Chuck Landon: Dyer good choice or a risk for Marshall?
Marshall has been known to give second chances to athletes with checkered pasts.
A prime example is Randy Moss.
First, he was denied admission to Notre Dame because of criminal charges stemming from a racially-motivated fight at now-defunct DuPont High School in Kanawha County. Next, Moss tested positive for marijuana while sitting out at Florida State and was dismissed from the football program.
But it didn't stop Marshall coach Bobby Pruett from giving Moss another chance. And look what happened.
That leads us to Michael Dyer.
The gifted but troubled former Auburn star running back is looking for a school to help repair his reputation.
Marshall is on his short list, according to ESPN.com's Joe Schad, along with UAB. Schad also reported Marshall has shown interest in Dyer.
Besides those two schools, a story in Tuesday's editions of the Louisville Courier-Journal newspaper also listed Western Kentucky, Troy and Illinois State as having interest in Dyer.
Now, let's be honest.
Which of those five schools would provide Dyer with the best opportunity for success? Marshall, hands down. The Herd is primed for a breakout season and Dyer could put Marshall over the top.
As for the other contenders, UAB and Troy are after-thoughts in Alabama, Illinois State isn't even a Football Bowl Subdivision school and first-year Western Kentucky coach Bobby Petrino needs to repair his own damaged reputation before taking any other risks.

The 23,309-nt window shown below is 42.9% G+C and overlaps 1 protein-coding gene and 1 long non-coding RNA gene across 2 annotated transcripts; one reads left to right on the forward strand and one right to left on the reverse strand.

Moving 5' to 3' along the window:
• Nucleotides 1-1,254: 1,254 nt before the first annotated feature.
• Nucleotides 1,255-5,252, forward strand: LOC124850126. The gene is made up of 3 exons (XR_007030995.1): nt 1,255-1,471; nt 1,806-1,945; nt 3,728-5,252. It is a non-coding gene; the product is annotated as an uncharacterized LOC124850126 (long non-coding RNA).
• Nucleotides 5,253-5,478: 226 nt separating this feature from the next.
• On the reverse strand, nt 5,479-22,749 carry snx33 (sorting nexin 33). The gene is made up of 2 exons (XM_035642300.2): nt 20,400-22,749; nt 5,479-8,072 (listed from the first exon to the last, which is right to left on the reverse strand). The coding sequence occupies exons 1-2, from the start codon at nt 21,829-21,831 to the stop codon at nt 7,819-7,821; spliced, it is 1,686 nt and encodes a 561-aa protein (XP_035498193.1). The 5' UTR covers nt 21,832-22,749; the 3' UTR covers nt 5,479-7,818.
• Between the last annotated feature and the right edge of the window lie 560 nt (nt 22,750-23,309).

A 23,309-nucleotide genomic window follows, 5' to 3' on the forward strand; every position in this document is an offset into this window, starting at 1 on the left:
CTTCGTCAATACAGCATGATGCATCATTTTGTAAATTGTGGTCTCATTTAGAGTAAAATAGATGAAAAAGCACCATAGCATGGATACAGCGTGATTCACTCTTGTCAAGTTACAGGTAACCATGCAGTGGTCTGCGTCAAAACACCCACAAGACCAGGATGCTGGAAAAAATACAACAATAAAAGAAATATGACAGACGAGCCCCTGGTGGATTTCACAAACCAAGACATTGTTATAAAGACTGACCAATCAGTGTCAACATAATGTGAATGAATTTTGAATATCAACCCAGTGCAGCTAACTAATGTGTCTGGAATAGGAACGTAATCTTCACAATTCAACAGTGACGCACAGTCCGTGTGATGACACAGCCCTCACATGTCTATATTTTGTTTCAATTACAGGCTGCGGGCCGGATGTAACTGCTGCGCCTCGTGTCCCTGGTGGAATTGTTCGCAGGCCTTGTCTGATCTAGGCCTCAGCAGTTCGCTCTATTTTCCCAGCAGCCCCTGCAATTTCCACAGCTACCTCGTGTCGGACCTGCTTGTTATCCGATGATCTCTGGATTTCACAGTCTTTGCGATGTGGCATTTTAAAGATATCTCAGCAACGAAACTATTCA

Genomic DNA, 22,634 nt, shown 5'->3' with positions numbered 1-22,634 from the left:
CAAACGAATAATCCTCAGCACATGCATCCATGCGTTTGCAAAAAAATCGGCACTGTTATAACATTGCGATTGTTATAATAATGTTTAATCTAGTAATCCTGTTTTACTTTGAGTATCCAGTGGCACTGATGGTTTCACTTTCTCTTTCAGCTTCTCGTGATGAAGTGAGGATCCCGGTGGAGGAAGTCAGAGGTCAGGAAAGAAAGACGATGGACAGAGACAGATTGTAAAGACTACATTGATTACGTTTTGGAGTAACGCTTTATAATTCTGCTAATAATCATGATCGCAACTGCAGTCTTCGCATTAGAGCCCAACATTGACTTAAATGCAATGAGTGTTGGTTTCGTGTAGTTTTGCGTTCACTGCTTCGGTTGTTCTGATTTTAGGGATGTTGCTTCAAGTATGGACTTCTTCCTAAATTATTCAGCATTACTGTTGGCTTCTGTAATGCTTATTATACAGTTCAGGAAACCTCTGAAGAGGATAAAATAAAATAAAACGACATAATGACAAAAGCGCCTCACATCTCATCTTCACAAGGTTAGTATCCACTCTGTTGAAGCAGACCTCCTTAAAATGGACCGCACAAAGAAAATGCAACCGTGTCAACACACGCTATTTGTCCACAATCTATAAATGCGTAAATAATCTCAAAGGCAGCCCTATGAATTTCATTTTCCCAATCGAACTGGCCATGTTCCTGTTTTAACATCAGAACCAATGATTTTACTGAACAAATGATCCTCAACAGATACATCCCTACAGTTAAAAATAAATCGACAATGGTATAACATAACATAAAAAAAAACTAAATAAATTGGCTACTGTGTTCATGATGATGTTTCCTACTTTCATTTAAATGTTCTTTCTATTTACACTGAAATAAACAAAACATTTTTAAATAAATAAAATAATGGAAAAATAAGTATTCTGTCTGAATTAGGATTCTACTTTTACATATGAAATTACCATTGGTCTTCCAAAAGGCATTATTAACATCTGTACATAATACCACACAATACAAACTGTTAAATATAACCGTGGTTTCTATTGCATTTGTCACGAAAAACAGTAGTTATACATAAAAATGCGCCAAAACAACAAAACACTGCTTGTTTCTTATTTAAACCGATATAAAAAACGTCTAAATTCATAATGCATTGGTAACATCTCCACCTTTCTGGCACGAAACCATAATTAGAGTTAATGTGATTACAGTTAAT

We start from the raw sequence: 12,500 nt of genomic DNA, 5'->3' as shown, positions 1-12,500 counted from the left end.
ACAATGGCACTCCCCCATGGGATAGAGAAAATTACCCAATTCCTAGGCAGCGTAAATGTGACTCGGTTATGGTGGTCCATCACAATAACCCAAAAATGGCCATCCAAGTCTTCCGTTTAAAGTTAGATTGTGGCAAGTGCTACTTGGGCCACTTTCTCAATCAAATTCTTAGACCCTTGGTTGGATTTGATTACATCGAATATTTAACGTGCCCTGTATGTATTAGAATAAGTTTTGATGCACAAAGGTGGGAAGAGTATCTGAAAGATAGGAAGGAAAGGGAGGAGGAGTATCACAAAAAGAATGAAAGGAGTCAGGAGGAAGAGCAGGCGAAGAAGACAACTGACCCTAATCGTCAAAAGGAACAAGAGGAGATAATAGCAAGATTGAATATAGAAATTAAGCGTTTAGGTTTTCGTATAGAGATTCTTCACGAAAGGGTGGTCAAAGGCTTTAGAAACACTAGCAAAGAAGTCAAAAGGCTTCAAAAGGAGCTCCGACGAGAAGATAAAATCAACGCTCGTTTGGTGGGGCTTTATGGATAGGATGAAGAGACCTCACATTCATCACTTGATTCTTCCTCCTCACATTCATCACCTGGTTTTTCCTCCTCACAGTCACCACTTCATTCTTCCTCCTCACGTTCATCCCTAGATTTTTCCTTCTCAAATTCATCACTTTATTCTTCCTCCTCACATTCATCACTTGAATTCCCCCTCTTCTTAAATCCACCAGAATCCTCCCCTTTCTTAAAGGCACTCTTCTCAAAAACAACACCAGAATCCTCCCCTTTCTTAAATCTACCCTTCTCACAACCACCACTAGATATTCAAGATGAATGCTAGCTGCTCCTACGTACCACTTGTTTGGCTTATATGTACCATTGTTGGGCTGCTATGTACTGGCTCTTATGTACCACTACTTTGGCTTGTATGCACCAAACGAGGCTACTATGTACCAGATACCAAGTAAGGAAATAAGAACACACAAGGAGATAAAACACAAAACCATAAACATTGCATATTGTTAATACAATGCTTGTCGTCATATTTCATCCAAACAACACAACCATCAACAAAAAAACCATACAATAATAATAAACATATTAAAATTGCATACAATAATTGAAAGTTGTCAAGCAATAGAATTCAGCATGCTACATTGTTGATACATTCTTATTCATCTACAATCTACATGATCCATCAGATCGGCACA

Marshall should be the obvious choice. There's no question. But there is a question, a very big question, about this potential situation.
Should Marshall roll the dice on Dyer?
Let's examine the circumstances.
In 2010, Dyer rushed for 1,093 yards on 182 carries with five touchdowns, breaking the Auburn record for most rushing yards by a freshman, previously held by Bo Jackson. in Auburn's BCS national championship win over Oregon, Dyer was named the offensive "Player of the Game" after rushing for 143 yards on 22 carries.
Next, the 5-foot-9, 207-pound sophomore rushed for 1,242 yards on 242 attempts with 10 touchdowns. Dyer was a consensus All-SEC first-team selection.
Then, his troubles began. Dyer failed a postseason drug test prior to Auburn's bowl game and was suspended indefinitely. Dyer was released from his scholarship and transferred to Arkansas State, following former Auburn offensive coordinator Gus Malzahn who had been hired as head coach.
On March 10, 2012, Dyer and teammate Ronnie Wright were pulled over in separate cars for speeding (96 mph) by the Arkansas State Police. A gun and a suspected bag of marijuana were then found in Dyer's car. Dyer admitted to owning the gun used in the infamous 2012 armed robbery involving four of Dyer's Auburn teammates.
Malzahn dismissed Dyer from the program after the incident and, now, Dyer is trying to resurrect his career during his two remaining years of eligibility.
Should it be at Marshall?
No MU transfer has had this much baggage since an unknown wideout named Percy Moorman trotted onto the field at Fairfield Stadium early in the 1989 season. When it was learned Moorman had been convicted of a sex-related crime, there was a public outcry from Herd fans.
Dyer could create a similar controversy. Does a Marshall football program poised for a big season need to take that risk?
Give me your opinion.
Chuck Landon is a sports columnist for The Herald-Dispatch. Contact him at 304-526-2827 or firstname.lastname@example.org.
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